Does the Bible still matter in 2012?
After all the very visible fighting about public displays of religious symbols— from 10 Commandments plaques to graveyard crosses to faith-themed war memorials to holiday manger displays—you might have developed the impression that most Americans don’t think the Bible matters today and they like it that way.
You’d be wrong.
There is a lot of speculation about both the current role and the appropriate role of the Bible in America. But each year, American Bible Society puts the guessing aside and asks a sampling of Americans to tell us how they view and use the Bible and what they believe its role should be in America. Recently, American Bible Society released this year’s results from that research in the 2012 State of the Bible report.
The State of the Bible in America in 2012 can be summed up in a two words: encouraging and unsettling.
The research, commissioned by American Bible Society and conducted by Barna Research, found that the majority of Americans (69%) believe the Bible provides answers on how to live a meaningful life. But while 79% believe they are knowledgeable about the Bible, 54% were unable to correctly identify the first five books of the Bible. And approximately half of Americans surveyed didn’t know the fundamental differences between the teachings of the Bible, Koran and Book of Mormon, with 46% percent saying they believe all three books teach the same spiritual truths.
While nearly half of Americans (47%) believe the Bible has too little influence in society—a far cry from the anti-faith picture often painted in culture—approximately half (46%) say they read the Bible no more than once or twice a year.
What The State of the Bible report also confirmed is that the lack of engagement with the Bible among Americans isn’t caused by a lack of access to it. Here in the United States, 85% of households own a Bible. Actually, most families own more than one, with a household average of 4.3 Bibles.
Looking more closely at the data, something really interesting emerges. When we examine responses to the question “Do you believe the Bible contains everything a person needs to live a meaningful life?”, we find that older respondents agreed at a much higher rate than did younger respondents. While 61% of those surveyed between ages 18-27 agreed, those 47 years and older agreed at a rate of 75%.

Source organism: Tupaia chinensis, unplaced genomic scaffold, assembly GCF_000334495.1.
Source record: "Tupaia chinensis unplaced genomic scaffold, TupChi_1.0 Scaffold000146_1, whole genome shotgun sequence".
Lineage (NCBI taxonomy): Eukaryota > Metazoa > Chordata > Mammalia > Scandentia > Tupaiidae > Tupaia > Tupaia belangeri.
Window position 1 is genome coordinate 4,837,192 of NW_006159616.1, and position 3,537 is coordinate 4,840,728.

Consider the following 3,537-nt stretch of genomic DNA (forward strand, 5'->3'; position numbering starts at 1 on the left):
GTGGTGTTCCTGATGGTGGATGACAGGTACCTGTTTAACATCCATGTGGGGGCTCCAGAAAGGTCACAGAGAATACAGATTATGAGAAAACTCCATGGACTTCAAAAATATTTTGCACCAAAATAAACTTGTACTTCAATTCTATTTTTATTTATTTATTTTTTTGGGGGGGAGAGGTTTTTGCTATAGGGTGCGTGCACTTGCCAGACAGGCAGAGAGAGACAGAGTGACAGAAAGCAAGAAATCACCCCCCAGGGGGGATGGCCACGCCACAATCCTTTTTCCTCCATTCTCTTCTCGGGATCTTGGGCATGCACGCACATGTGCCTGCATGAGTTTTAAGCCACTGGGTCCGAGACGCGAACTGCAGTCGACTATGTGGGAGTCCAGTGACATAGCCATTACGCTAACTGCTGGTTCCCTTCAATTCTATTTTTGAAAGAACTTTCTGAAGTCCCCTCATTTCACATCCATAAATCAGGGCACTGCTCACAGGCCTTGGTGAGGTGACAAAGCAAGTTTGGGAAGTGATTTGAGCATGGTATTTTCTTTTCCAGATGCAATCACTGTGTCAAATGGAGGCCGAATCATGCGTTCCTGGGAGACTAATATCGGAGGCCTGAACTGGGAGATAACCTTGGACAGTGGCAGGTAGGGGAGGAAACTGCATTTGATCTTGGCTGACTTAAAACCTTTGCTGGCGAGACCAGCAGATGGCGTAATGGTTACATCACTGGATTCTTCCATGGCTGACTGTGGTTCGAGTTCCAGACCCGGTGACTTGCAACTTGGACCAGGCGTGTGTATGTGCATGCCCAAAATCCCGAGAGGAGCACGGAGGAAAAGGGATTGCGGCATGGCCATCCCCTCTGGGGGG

Before you assert that older people are just naturally more traditional, remember that the older group is made up of the Woodstock generation, free-love ‘70s kids and the MTV generation. The data seems to say that the older you are, the more likely you are to value the Bible. Maybe it’s that our own life experiences prove the value of the Bible’s wisdom?
There is no doubt that the findings in The State of the Bible lead to some obvious questions. For instance…
If Americans believe in the value of reading and applying the Bible, why don’t more of us do so?
If we believe that the Bible has the right amount of—or too little—influence in society, why is so much negative attention given to expressions of the faith in the God of the Bible?
When survey participants were asked what frustrated them most about reading the Bible, the most oft-cited response was that they “never had enough time to read it.” The busy-ness of our lives often make it difficult for us to follow through on what we say we value. Another reason I often hear from non-Bible readers is that they find the sheer size of the Bible to be overwhelming.
So where does someone start who wants to be a Bible reader but doesn’t have a lot of time? A good place to begin is with the “Essential 100.” This list of 100 key verses and related stories do not contain everything the Bible has to say. What it does provide is a concise way to understand the bigger arc of the Bible without getting bogged down. For all of those who wonder what the Bible is really all about, The Essential 100 (available at e100.americanbible.org) is a great starting point.
So is the Bible really relevant in 2012? You won’t know until you read it.
Lamar Vest is the president and CEO of the American Bible Society. Founded in 1816, the American Bible Society exists to make the Bible available to every person in a language and format each can understand and afford, so all people may experience its life-changing message.
A note on survey methodology: The State of the Bible 2012 report contains the findings from a nationwide study commissioned by American Bible Society and conducted by Barna Research (a division of the Barna Group).